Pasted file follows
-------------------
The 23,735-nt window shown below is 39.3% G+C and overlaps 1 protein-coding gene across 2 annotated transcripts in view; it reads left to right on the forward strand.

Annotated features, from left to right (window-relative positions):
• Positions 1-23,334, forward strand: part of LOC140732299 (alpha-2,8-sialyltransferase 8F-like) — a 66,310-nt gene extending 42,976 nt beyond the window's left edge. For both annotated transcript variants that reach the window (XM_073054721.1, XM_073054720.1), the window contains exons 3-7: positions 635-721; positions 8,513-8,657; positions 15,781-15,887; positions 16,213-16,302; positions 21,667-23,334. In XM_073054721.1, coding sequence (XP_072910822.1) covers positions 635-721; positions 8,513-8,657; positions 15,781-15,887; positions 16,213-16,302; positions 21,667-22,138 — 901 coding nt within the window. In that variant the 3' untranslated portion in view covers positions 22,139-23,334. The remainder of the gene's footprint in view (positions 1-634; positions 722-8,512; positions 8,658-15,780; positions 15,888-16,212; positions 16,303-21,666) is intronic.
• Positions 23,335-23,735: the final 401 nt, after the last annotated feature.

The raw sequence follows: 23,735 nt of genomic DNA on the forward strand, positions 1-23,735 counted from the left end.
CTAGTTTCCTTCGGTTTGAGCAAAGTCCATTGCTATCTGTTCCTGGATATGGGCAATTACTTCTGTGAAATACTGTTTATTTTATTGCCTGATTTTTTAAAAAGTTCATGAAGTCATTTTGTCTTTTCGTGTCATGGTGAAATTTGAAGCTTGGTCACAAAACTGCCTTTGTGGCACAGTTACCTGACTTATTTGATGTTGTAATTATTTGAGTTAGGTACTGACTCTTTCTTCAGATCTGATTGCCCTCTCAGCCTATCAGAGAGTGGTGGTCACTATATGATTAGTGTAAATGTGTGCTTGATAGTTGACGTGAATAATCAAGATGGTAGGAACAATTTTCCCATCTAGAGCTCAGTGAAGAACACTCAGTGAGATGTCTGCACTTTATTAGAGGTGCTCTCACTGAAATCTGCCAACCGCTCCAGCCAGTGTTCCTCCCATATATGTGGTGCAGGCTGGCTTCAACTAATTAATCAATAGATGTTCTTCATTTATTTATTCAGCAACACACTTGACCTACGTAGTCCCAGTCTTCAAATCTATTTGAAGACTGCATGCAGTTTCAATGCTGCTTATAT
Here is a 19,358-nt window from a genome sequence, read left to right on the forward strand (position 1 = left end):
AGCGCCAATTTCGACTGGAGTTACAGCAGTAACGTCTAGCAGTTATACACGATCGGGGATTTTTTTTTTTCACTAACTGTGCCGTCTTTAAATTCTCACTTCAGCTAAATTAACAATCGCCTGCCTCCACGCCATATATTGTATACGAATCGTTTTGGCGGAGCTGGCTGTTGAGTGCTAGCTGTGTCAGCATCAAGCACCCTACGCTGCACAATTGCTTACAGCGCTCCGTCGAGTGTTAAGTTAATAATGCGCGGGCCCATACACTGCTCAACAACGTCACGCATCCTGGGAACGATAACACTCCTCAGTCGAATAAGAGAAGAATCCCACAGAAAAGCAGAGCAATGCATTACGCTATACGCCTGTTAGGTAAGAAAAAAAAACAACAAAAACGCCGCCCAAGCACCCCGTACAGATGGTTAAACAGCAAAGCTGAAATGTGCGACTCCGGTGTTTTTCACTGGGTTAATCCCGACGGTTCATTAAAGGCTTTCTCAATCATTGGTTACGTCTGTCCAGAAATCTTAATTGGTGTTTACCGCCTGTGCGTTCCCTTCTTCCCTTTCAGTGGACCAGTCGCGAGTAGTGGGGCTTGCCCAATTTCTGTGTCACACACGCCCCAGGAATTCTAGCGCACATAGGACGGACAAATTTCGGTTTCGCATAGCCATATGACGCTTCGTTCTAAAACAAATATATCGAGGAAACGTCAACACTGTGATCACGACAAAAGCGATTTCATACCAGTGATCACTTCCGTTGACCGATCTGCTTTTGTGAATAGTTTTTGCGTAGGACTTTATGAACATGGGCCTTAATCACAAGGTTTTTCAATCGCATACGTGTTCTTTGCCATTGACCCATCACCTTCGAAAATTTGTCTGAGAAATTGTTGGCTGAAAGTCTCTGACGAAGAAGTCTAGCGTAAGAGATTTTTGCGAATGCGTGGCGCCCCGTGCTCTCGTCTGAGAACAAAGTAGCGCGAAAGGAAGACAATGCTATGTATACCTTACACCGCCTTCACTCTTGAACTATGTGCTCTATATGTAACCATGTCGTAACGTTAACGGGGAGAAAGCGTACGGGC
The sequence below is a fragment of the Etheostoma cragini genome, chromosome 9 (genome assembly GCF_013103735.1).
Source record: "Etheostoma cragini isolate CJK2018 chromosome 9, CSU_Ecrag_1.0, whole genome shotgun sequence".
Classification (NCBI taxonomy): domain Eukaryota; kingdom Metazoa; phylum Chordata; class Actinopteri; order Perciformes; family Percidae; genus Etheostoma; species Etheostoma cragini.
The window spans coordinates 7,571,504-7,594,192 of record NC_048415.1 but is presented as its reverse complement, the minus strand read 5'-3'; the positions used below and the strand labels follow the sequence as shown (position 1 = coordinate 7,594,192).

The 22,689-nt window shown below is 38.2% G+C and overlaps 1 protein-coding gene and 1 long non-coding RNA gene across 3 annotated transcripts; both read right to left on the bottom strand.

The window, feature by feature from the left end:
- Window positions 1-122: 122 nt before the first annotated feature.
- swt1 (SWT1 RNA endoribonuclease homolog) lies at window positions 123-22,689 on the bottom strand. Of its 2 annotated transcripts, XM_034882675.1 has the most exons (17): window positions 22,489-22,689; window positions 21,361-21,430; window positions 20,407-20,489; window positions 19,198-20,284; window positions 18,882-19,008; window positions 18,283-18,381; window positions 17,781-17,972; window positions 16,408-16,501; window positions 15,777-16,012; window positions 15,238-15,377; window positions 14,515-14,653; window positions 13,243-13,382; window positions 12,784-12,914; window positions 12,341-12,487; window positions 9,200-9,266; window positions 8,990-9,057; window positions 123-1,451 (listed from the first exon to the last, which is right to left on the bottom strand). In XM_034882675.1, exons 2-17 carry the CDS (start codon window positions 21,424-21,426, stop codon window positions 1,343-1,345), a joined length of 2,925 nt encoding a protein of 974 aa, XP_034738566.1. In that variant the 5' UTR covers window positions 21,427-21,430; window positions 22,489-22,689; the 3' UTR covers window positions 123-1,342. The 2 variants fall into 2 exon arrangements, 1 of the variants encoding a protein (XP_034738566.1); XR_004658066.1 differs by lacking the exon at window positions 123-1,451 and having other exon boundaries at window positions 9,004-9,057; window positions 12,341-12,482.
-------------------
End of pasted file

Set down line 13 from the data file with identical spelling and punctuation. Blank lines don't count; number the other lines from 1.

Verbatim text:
The 22,689-nt window shown below is 38.2% G+C and overlaps 1 protein-coding gene and 1 long non-coding RNA gene across 3 annotated transcripts; both read right to left on the bottom strand.